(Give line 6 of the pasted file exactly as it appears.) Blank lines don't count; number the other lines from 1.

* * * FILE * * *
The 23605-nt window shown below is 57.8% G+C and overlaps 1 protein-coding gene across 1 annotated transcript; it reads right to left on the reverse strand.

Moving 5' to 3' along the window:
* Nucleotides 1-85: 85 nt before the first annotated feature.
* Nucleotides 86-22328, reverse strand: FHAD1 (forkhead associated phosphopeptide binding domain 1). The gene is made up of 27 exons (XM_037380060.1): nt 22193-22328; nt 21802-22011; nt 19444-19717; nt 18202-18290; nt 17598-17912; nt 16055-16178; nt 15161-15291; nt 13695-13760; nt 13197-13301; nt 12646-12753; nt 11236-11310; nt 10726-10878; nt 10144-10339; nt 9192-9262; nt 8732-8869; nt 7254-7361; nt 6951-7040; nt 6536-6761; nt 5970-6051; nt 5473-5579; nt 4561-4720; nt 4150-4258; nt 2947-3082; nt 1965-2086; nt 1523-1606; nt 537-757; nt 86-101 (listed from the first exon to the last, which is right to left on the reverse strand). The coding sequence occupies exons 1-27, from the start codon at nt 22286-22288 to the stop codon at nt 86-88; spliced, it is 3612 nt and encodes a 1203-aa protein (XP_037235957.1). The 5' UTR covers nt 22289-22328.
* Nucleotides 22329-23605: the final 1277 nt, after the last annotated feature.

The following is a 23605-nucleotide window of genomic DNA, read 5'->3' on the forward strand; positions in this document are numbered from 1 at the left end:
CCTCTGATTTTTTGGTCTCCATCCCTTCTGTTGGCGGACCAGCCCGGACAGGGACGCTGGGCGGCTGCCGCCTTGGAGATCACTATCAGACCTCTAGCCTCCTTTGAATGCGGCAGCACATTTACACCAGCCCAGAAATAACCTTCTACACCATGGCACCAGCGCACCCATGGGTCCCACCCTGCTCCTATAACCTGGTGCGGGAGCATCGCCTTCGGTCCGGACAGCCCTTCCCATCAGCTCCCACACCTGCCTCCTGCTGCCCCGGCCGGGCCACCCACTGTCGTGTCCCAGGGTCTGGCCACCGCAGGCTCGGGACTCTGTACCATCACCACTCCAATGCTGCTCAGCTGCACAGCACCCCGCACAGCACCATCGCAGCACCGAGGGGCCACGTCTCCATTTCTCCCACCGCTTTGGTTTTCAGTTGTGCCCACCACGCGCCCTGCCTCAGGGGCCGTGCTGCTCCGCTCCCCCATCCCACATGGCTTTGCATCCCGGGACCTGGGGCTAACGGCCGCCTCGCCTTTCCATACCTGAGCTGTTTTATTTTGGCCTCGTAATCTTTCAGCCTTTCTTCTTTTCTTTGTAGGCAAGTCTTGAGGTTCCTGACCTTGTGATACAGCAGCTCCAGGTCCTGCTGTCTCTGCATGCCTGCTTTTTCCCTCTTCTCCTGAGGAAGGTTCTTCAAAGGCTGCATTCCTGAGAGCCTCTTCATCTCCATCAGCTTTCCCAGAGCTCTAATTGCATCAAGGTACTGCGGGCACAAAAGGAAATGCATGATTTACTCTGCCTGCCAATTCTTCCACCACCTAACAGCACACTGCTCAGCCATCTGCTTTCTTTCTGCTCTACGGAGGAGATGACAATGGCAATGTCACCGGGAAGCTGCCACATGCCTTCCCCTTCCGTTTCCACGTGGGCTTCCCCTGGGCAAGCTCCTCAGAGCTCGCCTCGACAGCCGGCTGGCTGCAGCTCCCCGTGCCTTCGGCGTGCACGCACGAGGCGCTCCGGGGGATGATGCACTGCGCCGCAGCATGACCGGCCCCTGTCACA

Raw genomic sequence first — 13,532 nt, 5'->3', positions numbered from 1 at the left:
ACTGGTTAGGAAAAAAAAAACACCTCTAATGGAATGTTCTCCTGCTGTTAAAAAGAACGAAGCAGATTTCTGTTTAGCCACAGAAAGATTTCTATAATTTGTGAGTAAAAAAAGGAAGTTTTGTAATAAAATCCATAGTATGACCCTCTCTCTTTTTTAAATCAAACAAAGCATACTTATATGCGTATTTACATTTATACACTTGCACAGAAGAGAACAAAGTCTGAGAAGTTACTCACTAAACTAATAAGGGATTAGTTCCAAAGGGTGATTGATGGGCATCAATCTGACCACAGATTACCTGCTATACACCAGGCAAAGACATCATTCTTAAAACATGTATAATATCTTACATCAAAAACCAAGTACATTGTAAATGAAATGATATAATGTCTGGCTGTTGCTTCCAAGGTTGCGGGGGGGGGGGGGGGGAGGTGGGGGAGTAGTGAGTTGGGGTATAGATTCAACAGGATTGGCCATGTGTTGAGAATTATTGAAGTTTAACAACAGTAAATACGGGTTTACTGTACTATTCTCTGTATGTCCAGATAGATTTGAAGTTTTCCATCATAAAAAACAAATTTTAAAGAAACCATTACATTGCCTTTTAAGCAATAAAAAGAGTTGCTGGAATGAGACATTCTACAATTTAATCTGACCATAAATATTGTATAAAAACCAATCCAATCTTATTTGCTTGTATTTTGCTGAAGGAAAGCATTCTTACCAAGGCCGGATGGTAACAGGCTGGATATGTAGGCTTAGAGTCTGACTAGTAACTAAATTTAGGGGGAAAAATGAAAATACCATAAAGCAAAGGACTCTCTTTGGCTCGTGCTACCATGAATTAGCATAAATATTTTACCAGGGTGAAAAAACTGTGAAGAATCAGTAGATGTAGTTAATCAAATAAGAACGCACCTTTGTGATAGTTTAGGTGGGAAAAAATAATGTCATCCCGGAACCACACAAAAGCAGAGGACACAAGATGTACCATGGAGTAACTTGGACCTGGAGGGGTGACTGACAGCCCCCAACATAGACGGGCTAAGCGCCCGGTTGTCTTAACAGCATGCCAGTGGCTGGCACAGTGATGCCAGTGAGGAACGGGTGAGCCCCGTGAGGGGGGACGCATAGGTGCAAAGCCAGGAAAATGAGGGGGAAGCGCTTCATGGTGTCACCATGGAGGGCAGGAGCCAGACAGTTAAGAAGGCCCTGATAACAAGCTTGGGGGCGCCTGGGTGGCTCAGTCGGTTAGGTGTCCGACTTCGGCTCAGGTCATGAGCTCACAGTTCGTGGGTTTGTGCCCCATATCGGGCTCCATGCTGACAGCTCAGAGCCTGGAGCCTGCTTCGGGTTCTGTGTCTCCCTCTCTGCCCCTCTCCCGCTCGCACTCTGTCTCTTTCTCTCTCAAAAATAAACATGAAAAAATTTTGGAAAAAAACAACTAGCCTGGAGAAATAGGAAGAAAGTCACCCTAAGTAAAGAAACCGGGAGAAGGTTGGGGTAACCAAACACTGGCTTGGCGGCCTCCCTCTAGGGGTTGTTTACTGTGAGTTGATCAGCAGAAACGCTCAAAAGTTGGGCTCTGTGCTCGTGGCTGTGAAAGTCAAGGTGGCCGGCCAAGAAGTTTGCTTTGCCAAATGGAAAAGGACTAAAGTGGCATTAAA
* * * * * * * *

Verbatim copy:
The following is a 23605-nucleotide window of genomic DNA, read 5'->3' on the forward strand; positions in this document are numbered from 1 at the left end: